The U.S. has agreed to let South Korea extend the range of its missiles from 300 km to 800 km and the payload of drones from 500 kg to up to 2.5 tons, Cheong Wa Dae said Sunday.
Seoul sought the revisions "to deal with the North Korean missile threat," president secretary Chun Young-woo said.
That ends marathon talks that saw Seoul try to wear down stiff resistance from Washington to increasing its independent missile capacity. The restrictions were last revised in 2001.
South Korea is capable of developing a missile with an 800-km range in just a year that would be able to hit any target inside North Korea. Seoul will also be able to build a drone similar to the Global Hawk currently being used by the U.S. in Afghanistan and elsewhere.
But the new permitted range of South Korea's missiles still pales compared to China and Russia, which have intercontinental ballistic missiles that can hit targets more than 10,000 km away, and even lags behind North Korea, which has deployed missiles with ranges between 3,000 and 4,000 km. Japan has solid-fuel rockets that could be converted into ICBMs.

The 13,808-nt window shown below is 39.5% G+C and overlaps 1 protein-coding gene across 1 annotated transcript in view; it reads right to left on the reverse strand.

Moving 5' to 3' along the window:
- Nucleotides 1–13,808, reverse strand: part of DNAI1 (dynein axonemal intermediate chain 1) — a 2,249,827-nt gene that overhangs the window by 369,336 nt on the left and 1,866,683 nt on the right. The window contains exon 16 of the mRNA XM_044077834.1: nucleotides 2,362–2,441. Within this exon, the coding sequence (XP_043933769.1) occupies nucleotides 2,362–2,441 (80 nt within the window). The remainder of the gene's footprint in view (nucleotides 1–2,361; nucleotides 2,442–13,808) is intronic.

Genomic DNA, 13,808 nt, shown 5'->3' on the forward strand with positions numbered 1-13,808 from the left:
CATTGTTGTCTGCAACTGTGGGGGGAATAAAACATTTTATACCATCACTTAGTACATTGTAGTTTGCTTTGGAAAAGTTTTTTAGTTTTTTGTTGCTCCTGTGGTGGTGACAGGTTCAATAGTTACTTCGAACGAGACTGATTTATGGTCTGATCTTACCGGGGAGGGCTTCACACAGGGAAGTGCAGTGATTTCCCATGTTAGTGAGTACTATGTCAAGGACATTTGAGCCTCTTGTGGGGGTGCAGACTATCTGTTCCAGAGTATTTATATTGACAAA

Even at the end of negotiations, the weight of warheads of South Korean missiles remains at 500 kg, and Seoul was unable to lift a prohibition on developing civilian solid-fuel rockets. Critics of the latest revisions cite these remaining restrictions as proof that South Korea is still being prevented from obtaining the capability to defend itself effectively against a North Korean attack.
The matter of solid-fueled rockets was not even on in the agenda of the latest talks. "The issue of a space launch vehicle was not related to military needs and was not included in the missile negotiations between defense officials from both sides," a Defense Ministry official here said. "The two sides agreed to discuss that issue through foreign ministry officials in the future."